Active D-Lighting (ADL) is a brightening of shadows, one of the most common post-processing tasks. Not quite as pronounced, it also helps reduce overexposure by making the D5200 expose a little shorter and brightening the image afterwards. ADL uses the RAW data from the image sensor on its way into a JPG file, giving it an advantage over later editing of the JPG file.

It is switched off in Nikon's default settings.

You can switch it on in the shooting information or the shooting menu with same result.

I like to have ADL set to Automatic and the D5200 decides how much to brighten shadows. I haven't seen any images where ADL has had a negative effect, only improvements. But it's not a magic wand either, it intervenes rather gently, you'll still find shadows in the image processing that will benefit from brightening.

Show date+time in your picture

The custom settings menu d6 Print date can display the date and/or time in the finished JPG image. It is like a stamp of red digits, you can't remove it later.

Noise reduction for long exposures

When you turn this feature on, the D5200 applies additional image processing for noise reduction when shooting with more than 1 s exposure time.

More noise reduction means a smoother, cleaner image, but surface textures and details are washed out.

I always leave it turned off. The noise of the D5200 is already quite low and if necessary it can be done just as well afterwards in image processing − at least in RAW files.

Noise reduction at high ISO sensitivity

Here you can set whether the D5200 applies additional noise reduction at higher ISO sensitivities. I leave the default value NORM.

If you select OFF , the noise reduction is not completely switched off, just weaker and only takes effect from ISO 1600.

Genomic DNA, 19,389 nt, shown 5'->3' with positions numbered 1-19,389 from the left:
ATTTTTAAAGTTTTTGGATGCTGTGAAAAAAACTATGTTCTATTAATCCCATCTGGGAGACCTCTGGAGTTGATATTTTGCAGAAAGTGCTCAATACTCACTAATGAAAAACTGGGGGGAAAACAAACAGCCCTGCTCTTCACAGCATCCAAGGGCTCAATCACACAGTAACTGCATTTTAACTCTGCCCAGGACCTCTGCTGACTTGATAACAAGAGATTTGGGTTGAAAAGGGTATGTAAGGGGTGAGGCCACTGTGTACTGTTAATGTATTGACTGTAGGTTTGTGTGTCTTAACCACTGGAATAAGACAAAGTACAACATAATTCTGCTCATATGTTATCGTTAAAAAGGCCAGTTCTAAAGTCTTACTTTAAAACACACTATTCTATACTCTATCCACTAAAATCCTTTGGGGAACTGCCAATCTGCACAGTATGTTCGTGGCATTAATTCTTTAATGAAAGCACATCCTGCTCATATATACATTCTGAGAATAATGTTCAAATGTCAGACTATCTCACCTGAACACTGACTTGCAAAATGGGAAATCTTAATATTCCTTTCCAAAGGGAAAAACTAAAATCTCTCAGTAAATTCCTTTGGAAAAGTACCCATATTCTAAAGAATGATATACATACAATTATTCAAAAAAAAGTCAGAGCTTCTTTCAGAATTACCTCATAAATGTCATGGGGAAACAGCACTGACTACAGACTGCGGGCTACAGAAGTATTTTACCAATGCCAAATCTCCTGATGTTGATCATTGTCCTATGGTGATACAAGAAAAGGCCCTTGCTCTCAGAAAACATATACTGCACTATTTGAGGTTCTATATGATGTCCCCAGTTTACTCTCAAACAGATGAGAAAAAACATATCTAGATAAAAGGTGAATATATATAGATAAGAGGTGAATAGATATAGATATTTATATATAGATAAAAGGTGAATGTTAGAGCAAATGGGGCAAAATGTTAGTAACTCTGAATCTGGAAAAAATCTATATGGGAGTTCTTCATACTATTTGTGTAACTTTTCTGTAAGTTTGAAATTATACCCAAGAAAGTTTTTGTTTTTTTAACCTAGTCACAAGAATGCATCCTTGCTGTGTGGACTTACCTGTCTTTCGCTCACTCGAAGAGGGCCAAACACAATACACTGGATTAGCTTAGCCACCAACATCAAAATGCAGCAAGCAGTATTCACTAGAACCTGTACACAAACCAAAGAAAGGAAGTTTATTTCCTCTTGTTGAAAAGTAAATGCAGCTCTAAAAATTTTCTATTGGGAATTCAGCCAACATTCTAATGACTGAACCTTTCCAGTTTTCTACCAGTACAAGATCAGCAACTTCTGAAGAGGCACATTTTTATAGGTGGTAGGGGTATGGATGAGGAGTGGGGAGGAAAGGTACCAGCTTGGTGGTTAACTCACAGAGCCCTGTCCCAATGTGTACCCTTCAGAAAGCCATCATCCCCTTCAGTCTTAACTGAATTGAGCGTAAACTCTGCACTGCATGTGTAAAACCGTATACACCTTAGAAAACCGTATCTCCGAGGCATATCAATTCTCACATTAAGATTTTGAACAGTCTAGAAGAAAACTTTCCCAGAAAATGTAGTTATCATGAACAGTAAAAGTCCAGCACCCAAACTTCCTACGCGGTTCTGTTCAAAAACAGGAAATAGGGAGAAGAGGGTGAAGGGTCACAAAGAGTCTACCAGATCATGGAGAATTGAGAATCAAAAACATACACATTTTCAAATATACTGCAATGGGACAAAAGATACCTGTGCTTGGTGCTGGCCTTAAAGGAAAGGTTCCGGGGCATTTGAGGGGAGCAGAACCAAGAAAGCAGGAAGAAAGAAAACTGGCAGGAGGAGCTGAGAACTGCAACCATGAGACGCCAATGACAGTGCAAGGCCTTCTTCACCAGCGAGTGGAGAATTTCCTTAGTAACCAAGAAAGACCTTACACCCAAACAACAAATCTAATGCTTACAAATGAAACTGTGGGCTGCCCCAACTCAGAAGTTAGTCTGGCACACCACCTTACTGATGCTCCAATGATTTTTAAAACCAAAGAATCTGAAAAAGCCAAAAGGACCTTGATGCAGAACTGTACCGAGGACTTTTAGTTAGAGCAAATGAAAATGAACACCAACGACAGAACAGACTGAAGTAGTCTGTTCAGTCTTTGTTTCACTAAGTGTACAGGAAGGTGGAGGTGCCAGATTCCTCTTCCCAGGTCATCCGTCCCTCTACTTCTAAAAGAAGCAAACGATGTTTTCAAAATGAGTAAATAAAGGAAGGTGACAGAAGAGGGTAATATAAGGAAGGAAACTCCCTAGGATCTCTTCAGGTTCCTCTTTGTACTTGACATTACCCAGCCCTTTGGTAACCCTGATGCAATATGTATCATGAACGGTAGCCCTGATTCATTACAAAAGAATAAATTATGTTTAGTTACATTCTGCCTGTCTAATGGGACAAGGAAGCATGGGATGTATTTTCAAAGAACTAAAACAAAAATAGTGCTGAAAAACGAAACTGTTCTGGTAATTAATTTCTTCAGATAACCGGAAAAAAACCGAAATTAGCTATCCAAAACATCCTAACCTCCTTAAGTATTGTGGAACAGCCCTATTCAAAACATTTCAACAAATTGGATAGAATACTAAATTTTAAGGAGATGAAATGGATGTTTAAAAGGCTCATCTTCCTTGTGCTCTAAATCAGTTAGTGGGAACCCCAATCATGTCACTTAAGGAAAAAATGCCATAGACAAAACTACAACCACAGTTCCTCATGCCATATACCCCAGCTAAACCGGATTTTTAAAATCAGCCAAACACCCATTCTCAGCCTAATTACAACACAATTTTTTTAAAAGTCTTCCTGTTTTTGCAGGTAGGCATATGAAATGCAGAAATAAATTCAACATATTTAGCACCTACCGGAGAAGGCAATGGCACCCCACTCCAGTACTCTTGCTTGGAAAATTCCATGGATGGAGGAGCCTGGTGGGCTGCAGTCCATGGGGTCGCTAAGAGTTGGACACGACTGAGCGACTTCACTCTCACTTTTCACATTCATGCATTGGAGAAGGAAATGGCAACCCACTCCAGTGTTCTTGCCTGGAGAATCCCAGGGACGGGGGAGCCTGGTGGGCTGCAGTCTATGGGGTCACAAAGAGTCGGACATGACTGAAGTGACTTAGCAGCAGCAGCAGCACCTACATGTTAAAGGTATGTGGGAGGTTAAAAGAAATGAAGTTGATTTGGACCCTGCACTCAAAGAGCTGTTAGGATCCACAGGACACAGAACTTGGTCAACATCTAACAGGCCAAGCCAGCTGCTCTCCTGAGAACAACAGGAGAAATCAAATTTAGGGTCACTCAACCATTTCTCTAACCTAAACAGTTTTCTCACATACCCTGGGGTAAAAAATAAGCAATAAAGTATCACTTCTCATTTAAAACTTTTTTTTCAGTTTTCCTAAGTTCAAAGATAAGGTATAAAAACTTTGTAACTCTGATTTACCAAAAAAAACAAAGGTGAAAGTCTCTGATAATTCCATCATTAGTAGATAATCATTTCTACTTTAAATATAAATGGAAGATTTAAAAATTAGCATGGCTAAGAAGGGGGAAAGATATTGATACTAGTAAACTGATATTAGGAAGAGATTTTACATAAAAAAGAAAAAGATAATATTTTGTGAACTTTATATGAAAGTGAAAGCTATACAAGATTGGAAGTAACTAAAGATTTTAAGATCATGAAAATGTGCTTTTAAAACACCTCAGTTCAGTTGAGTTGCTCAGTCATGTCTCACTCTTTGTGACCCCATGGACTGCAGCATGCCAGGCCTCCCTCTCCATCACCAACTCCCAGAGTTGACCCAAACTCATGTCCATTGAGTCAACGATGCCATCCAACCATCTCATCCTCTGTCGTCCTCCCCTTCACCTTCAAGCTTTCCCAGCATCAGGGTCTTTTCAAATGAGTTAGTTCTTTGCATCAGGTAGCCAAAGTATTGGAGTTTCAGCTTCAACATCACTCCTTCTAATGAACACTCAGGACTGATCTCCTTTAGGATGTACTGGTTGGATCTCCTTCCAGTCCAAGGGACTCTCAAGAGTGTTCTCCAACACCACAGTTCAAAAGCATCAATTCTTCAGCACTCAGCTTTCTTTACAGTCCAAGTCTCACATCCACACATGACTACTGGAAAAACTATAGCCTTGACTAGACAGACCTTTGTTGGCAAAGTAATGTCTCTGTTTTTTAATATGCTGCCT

Lens distortion correction

Distortion means that a lens produces a slightly curved image of straight lines. How much depends on the lens and, in the case of zoom lenses, also on the focal length.

Auto distortion correction reduces this aberration. It does not work with all lenses; according to Nikon, only those with a G or D in their type designation.

In Nikon's default settings it is switched off.

If exactly straight lines are important to you, this function brings a small, but fine and important improvement. On the other hand, it crops the image slightly at the edges, so take a slightly larger picture.

But I never use the function, in the meantime good image editing programmes like DxO PhotoLab or Adobe Lightroom automatically recognise camera and lens and correct distortion exactly and automatically. The built-in distortion correction of the D5200 is quite good, but not completely accurate.

Colour space

The shooting menu Color space allows you to capture images in AdobeRGB instead of the default sRGB. Change it only if you know what you are doing and are sure to edit and view your images with correct colour profiles.

File names and location

Create or select folders for saving new images | This can be done in the shooting menu Storage folder. To create a new folder on the memory card, however, you can only enter a three-digit number, the other five characters D5200 are fixed.

If a folder icon appears next to a number when you enter it, there is already one with this number.

Reset the four-digit number in the file name | This is controlled in the custom settings menu d4 File number sequence.

  • On: File names contain a consecutive four-digit number. After reaching 9999, the D5200 creates a new folder starting again with 0001.
  • Off: The D5200 will start with 0001 again and again − after transferring all photos, formatting or replacing the memory card and creating a new folder.
    Caution! This results in many photos with the same file name on the computer.
  • Reset: It's a one time reset, the D5200 starts once again with 0001, then it continues as with On.

Recommendation: Change this menu to On.

Saving image orientation

What | With Nikon's default settings, the D5200 stores in every JPG and RAW file whether you have held the camera horizontally or vertically. If you don't want this for whatever reason, you can suppress it.

Display programs can read the information about the image orientation to automatically show photos in portrait or landscape format as taken.

Where | In the system menu Auto image rotation.

Image comment

The D5200 can store a comment in an image's metadata. It is not visible when you view an image, but many programmes can read and display it. You can store your name there, for example, to document a copyright.